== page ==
Marc Debus, Noam Himmelrath, Christian Stecker
How a history of migration affects individuals’ political attitudes

Journal of Ethnic and Migration Studies, 2024: 50, issue 8, pp. 1886-1903
ISSN: 1369-183X (print), 1469-9451 (online)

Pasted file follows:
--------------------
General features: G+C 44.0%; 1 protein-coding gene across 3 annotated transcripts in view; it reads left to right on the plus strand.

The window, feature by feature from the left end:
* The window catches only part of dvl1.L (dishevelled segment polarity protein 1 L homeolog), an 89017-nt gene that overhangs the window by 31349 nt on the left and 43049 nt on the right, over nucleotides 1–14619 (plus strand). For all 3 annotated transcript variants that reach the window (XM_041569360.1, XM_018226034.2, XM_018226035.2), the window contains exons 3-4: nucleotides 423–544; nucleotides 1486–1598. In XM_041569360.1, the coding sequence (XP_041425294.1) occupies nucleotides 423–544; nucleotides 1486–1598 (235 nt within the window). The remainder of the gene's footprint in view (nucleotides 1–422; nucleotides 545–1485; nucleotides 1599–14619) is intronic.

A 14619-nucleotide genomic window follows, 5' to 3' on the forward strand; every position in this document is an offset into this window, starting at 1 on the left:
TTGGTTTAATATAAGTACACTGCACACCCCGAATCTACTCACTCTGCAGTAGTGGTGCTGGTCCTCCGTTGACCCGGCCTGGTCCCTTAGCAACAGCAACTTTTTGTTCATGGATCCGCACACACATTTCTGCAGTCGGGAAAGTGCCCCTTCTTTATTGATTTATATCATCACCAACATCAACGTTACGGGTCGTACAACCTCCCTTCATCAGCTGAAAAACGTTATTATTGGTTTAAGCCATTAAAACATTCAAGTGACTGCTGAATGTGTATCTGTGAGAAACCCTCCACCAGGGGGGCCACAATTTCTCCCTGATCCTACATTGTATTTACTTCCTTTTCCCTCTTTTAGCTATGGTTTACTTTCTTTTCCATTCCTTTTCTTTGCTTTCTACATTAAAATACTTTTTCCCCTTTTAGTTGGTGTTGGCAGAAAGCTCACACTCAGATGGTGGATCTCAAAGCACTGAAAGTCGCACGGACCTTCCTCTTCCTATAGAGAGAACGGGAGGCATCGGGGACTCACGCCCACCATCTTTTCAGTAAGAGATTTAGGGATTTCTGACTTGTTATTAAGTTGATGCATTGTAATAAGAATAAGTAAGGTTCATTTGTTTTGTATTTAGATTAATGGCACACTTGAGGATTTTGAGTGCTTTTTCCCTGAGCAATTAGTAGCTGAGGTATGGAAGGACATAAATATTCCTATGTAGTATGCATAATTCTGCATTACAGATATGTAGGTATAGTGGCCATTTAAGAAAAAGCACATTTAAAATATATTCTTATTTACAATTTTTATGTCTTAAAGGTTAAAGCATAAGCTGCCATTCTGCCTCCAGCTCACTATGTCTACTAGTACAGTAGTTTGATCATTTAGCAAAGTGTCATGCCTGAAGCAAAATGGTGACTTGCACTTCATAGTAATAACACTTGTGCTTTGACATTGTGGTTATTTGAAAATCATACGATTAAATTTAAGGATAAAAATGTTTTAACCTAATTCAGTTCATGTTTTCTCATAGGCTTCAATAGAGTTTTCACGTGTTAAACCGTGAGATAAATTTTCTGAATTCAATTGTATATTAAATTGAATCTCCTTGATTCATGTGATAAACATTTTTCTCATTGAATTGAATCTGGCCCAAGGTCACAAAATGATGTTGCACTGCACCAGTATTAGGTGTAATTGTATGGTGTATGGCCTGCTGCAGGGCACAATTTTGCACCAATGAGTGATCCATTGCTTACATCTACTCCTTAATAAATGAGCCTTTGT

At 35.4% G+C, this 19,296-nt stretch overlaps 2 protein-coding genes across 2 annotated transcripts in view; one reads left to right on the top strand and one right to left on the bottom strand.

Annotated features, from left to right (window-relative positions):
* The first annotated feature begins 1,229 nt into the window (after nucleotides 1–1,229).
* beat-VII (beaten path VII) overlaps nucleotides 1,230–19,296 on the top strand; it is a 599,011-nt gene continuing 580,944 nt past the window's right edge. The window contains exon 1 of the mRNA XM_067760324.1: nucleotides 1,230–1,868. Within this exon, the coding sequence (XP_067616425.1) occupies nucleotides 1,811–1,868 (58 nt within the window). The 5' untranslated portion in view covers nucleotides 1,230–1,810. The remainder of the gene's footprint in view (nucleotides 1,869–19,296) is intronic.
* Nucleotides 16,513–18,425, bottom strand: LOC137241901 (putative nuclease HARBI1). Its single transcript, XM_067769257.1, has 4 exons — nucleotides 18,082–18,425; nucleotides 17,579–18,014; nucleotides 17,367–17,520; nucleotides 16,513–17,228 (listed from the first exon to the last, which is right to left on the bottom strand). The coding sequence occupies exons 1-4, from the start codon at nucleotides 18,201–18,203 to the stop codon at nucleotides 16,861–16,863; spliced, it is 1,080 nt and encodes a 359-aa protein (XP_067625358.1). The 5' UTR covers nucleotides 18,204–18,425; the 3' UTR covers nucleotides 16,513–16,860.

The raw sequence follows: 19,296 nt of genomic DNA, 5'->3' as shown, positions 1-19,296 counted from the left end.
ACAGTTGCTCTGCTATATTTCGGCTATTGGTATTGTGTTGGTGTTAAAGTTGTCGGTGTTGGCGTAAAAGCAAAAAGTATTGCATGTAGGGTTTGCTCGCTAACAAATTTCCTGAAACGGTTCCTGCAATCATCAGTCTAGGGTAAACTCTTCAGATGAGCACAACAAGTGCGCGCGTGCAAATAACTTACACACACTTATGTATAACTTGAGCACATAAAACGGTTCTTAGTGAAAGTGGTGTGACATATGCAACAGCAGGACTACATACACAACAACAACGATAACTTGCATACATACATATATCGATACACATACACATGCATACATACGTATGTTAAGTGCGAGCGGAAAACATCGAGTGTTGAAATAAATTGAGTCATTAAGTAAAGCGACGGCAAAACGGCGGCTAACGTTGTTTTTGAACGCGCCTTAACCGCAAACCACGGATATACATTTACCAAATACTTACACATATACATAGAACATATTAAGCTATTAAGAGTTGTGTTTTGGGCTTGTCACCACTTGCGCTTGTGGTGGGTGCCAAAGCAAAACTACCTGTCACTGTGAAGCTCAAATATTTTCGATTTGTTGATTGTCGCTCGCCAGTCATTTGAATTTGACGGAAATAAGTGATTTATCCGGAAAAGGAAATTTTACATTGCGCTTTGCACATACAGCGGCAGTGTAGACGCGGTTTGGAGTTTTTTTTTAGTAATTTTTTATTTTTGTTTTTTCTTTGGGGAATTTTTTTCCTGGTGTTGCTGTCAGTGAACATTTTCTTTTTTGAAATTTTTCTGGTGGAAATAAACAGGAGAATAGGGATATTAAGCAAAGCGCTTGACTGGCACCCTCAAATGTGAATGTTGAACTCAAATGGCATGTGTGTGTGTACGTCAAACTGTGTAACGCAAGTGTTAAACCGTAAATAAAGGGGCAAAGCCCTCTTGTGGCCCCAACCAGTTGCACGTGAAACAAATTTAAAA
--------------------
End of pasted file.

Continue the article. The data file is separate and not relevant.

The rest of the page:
Migration has become an important and polarising issue on the political agenda, in particular since the migration movements to Europe in 2015. What attitudes migrants bring to the host societies is relevant for the stability of modern democracies in general and for political representation in particular. Several studies investigate differences in attitudes and preferences between migrants and non-migrants, on the one side, and within the heterogeneous group of migrants on the other. These (differences in) attitudes among migrants are often related to the dominant patterns of political attitudes in the countries of origin. We contribute new insights to this literature using novel survey data from Germany covering subsamples of respondents with an Italian, Russian and Turkish migrant background. We argue and show empirically that migrants’ positions on contentious issues like migration, the order of society, and welfare state policy are shaped not only by the cultural background of the migrant’s society of origin, but also by personal characteristics like the status of a first- or second-generation migrant and their religious orientation in terms of denomination and religiosity.